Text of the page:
Stock Market Futurism, Merritt Fox, Gabriel Rauterberg Jul 2017

Stock Market Futurism, Merritt Fox, Gabriel Rauterberg

Articles

The U.S. stock market is undergoing extraordinary upheaval. The approval of the application of the Investors Exchange (IEX) to become the nation's newest stock exchange, including its famous "speed bump," was one of the SEC's most controversial decisions in decades. Other exchanges have proposed a raft of new innovations in its wake. This evolving equity market is a critical piece of national infrastructure, but the regulatory scheme for its institutions is increasingly frayed. In particular, current regulation draws sharp distinctions among different kinds of markets for trading stocks, treating stock exchanges as self-regulatory organizations immune from private ...


Reforming State Laws On How Businesses Can Ban Guns: "No Guns" Signs, Property Rights, And The First Amendment, Christine M. Quinn Jun 2017

Reforming State Laws On How Businesses Can Ban Guns: "No Guns" Signs, Property Rights, And The First Amendment, Christine M. Quinn

University of Michigan Journal of Law Reform

Every state has different regulations regarding how businesses can ban guns. Some states mandate that specific signs be posted in specific places while other states say nothing on the issue. This Note first establishes that even under Heller and McDonald, private business owners have a right to control their private property, which includes a right to prohibit their customers from carrying firearms into their buildings. It then introduces some states’ requirements for “No Guns” signs and examines their weaknesses, particularly from a First Amendment, compelled speech perspective. The Note concludes that some current state regulations are ineffective, unclear, and outright ...


The Eeoc, The Ada, And Workplace Wellness Programs, Samuel R. Bagenstos May 2017

The Eeoc, The Ada, And Workplace Wellness Programs, Samuel R. Bagenstos

Articles

It seems that everybody loves workplace wellness programs. The Chamber of Commerce has firmly endorsed those progarms, as have other business groups. So has President Obama, and even liberal firebrands like former Senator Tom Harkin. And why not? After all, what's not to like about programs that encourage people to adopt healthy habits like exercise, nutritious eating, and quitting smoking? The proponents of these programs speak passionately, and with evident good intentions, about reducing the crushing burden that chronic disease places on individuals, families, communities, and the economy as a whole. What's not to like? Plenty. Workplace wellness ...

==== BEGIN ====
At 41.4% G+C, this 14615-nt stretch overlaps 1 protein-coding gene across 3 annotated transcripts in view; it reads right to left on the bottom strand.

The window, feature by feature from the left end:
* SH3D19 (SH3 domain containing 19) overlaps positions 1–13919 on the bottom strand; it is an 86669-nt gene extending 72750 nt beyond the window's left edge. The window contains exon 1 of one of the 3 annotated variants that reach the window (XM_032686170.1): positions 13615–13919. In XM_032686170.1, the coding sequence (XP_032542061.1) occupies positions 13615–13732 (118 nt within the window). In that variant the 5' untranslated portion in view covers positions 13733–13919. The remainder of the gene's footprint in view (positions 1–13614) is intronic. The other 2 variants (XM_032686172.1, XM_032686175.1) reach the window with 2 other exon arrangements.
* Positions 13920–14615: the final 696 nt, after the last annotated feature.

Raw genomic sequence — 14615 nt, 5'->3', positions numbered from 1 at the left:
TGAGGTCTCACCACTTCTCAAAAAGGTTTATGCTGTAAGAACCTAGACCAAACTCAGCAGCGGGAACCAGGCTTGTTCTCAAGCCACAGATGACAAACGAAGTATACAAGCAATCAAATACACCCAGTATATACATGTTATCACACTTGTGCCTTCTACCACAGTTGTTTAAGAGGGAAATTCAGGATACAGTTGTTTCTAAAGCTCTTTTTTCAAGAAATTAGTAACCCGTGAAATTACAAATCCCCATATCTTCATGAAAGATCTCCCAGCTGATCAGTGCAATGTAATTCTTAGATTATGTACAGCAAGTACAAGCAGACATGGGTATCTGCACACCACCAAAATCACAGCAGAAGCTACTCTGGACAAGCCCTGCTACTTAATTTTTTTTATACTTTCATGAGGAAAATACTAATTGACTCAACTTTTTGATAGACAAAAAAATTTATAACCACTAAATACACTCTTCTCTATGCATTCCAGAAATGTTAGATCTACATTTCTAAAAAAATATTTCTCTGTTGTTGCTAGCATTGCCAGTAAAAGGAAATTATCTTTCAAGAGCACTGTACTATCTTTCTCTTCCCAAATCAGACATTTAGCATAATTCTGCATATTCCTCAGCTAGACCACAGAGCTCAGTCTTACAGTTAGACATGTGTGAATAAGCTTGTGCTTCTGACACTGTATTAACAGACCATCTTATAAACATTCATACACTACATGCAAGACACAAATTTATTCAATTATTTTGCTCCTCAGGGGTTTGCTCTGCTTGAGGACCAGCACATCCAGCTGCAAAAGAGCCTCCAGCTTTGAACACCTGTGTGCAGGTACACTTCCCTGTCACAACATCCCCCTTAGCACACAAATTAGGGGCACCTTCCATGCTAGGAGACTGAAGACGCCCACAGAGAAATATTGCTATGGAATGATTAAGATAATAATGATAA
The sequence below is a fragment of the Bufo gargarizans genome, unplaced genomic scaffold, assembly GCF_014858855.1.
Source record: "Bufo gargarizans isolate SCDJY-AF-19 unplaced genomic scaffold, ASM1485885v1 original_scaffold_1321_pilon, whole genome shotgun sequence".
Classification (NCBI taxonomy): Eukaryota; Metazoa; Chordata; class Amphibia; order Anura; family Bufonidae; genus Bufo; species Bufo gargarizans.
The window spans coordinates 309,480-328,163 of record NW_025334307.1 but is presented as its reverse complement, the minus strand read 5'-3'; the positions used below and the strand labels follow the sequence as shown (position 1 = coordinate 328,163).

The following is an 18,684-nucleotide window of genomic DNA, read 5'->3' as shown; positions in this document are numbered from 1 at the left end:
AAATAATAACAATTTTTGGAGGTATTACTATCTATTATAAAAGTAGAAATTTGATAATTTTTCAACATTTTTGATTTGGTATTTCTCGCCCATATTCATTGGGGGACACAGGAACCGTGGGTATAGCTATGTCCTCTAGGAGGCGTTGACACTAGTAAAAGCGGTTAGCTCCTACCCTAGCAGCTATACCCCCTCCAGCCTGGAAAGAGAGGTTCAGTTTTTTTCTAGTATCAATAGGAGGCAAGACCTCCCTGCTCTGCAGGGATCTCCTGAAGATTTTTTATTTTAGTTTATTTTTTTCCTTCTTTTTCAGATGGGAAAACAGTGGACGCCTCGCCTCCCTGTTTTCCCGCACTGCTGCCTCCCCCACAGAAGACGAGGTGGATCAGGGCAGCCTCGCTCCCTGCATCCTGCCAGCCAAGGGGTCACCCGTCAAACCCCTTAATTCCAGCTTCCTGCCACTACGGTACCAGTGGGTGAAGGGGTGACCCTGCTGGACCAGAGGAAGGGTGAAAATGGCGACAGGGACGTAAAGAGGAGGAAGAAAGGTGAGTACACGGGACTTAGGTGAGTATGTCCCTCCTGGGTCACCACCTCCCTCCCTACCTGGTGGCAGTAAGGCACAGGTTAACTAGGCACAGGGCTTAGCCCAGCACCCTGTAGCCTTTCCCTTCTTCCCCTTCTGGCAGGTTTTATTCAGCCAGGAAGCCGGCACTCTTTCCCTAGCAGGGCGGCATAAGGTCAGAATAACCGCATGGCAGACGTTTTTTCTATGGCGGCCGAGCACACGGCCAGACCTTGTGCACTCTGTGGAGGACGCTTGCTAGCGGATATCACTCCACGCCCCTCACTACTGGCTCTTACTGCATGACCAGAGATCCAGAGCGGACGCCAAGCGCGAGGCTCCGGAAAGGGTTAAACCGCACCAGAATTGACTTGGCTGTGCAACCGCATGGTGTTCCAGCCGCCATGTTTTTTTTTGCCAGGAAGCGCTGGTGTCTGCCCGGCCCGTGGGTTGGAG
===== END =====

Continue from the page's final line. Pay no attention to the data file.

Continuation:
Remedial Restraint In Administrative Law, Nicholas Bagley Apr 2017

Remedial Restraint In Administrative Law, Nicholas Bagley

Articles

When a court determines that an agency action violates the Administrative Procedure Act, the conventional remedy is to invalidate the action and remand to the agency. Only rarely do the courts entertain the possibility of holding agency errors harmless. The courts’ strict approach to error holds some appeal: Better a hard rule that encourages procedural fastidiousness than a remedial standard that might tempt agencies to cut corners. But the benefits of this rule-bound approach are more elusive, and the costs much larger, than is commonly assumed. Across a wide range of cases, the reflexive invalidation of agency action appears wildly ...


Federalism And The End Of Obamacare, Nicholas Bagley Apr 2017

Federalism And The End Of Obamacare, Nicholas Bagley

Articles

Federalism has become a watchword in the acrimonious debate over a possible replacement for the Affordable Care Act (ACA). Missing from that debate, however, is a theoretically grounded and empirically informed understanding of how best to allocate power between the federal government and the states. For health reform, the conventional arguments in favor of a national solution have little resonance: federal intervention will not avoid a race to the bottom, prevent externalities, or protect minority groups from state discrimination. Instead, federal action is necessary to overcome the states’ fiscal limitations: their inability to deficit-spend and the constraints that federal law ...


Financial Reform: Making The System Safer And Fairer, Michael S. Barr Jan 2017

Financial Reform: Making The System Safer And Fairer, Michael S. Barr

Articles

In the fall of 2008, the financial crisis crushed the U.S. economy and plunged the country into the Great Recession. The crisis shuttered American businesses, cost millions of Americans their jobs, and wiped out home values and household savings. The macro effects hit hardest and were the longest lasting for those least able to bear the brunt of the crisis. It was devastating to middle-income families and perhaps even more so to low- and moderate-income households, who had little financial buffer (Barr 2012a). Financial stability, never robust for these families, dropped precipitously (Barr and Schaffa 2016). Both in the ...